In the years I’ve spent working with children who have experienced trauma and loss, there is one mistake I see parents making more than any other. Most parents are far too focused on shielding their children from experiencing difficulties instead of helping children create positive meaning out of the difficulties in their lives.
We know that some people can experience a serious traumatic event and be relatively unaffected by it, while others can develop severe emotional symptoms from little more than feeling misunderstood. Trauma researchers say the reason is that the incident itself is not nearly as important as the meaning we create to make sense of it. If someone lives through severe trauma and decides to believe that they had this experience in order to inspire them to help others, then they will not have serious symptoms. However, if that same person decides their experience means that the world is fundamentally unsafe or that the event was their fault, they will likely develop post-traumatic stress.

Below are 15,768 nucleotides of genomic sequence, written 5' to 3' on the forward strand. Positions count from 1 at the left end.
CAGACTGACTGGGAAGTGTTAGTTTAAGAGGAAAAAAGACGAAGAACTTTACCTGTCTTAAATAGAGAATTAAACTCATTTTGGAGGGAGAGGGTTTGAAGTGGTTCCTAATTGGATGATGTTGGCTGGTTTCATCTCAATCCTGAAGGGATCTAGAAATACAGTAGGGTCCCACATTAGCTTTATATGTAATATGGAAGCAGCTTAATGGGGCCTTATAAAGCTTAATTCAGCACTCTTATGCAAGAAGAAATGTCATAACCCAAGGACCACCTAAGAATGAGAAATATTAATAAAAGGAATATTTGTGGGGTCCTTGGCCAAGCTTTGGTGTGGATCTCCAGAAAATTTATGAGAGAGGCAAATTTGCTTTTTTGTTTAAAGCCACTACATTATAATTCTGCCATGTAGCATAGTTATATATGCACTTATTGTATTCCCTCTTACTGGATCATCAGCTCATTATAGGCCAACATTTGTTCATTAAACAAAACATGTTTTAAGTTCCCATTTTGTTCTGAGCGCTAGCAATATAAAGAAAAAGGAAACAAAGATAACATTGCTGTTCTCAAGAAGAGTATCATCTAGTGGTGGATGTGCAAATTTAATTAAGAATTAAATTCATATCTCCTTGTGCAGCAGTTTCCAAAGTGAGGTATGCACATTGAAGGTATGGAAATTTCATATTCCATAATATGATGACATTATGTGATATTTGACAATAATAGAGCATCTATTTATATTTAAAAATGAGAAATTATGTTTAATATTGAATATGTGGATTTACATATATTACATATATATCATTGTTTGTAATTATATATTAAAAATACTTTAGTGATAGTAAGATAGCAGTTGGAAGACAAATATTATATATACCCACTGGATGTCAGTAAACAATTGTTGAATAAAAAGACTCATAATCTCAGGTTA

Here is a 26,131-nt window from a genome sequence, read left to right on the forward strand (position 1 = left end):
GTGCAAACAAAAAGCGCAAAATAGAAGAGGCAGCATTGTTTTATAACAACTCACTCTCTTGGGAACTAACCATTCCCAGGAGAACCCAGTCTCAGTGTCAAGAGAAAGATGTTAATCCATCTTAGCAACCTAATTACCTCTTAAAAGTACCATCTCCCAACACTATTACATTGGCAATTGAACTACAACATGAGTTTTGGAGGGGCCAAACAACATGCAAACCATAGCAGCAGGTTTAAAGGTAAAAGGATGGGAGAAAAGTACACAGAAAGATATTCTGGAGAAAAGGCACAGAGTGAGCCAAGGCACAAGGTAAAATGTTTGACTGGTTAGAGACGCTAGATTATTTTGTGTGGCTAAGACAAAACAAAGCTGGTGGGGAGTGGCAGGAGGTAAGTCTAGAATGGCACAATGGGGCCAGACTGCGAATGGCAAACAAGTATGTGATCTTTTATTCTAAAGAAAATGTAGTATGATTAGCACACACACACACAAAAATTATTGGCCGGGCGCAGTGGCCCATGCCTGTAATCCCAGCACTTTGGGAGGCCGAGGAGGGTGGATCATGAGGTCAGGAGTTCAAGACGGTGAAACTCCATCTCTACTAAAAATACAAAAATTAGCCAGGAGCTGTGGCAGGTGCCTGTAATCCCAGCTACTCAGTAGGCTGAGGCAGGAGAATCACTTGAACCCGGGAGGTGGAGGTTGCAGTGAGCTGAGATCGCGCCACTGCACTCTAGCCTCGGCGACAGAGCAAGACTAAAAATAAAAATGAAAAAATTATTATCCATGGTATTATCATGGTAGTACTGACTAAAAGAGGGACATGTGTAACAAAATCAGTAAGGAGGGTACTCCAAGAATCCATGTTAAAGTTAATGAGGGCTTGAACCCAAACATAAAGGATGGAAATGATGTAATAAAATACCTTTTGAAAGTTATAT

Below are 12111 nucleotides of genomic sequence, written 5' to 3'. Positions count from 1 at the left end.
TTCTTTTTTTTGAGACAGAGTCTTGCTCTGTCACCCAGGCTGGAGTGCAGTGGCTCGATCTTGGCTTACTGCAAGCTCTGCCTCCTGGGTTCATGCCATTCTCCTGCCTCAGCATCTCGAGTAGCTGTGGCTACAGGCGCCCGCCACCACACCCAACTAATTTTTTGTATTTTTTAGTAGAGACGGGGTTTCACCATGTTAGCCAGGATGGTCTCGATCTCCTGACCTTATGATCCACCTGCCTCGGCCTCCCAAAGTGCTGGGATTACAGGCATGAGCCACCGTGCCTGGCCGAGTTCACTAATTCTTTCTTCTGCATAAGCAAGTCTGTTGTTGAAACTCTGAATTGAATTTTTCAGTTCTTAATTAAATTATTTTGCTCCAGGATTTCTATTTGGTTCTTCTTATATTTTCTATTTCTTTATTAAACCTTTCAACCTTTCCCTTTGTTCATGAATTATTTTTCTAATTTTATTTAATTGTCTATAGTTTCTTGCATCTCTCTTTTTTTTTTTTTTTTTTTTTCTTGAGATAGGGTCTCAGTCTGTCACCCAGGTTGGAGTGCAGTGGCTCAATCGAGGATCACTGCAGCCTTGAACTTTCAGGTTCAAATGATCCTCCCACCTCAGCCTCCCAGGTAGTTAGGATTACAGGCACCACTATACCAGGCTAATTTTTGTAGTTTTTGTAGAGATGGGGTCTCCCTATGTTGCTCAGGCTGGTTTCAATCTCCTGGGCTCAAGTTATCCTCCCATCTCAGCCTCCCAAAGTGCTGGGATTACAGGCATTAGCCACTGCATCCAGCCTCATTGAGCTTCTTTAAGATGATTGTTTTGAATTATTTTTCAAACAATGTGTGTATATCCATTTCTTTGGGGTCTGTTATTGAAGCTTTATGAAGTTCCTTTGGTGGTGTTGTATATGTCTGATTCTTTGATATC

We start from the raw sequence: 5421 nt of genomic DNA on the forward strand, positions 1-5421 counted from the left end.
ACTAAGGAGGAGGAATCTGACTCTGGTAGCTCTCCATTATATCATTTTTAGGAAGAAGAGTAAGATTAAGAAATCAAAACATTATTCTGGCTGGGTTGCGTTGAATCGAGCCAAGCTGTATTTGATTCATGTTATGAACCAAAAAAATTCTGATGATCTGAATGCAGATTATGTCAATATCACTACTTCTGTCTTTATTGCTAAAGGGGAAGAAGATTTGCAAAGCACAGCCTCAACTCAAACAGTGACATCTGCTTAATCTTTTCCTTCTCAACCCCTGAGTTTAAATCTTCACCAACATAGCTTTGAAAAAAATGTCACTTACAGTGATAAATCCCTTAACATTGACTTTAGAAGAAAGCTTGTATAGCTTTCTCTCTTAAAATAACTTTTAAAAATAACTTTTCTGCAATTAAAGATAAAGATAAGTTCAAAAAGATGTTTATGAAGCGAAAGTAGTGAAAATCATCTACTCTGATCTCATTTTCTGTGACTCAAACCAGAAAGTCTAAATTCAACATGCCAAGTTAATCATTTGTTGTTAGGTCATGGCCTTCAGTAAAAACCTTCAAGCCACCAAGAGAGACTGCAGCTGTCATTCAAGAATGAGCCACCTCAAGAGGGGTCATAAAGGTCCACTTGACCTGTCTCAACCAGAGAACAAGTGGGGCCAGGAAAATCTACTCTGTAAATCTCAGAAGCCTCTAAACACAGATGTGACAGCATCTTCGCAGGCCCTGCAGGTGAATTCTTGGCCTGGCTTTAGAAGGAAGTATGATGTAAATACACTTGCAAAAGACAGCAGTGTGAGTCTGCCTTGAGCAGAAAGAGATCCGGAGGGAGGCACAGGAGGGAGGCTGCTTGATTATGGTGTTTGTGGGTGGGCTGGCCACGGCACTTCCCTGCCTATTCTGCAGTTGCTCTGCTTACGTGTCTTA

What this means for parents is that it is extremely important to help your children create positive meanings out of the difficulties they experience. Most parents don’t like to talk with their children about scary things that have happened to them. However, not doing so means that the child is left alone to create a meaning for what they have experienced, and the meanings children create on their own are usually self-blaming. I suggest parents be proactive in talking with their children and helping them create positive meanings for their difficulties and seek the help of a counselor if needed.
Tim Desmond is a therapist in private practice in Oakland, CA, and directs a mental health day treatment program for children. He offers phone counseling for adults and couples through his website www.phonecounseling.net. Follow him on twitter @timdesmond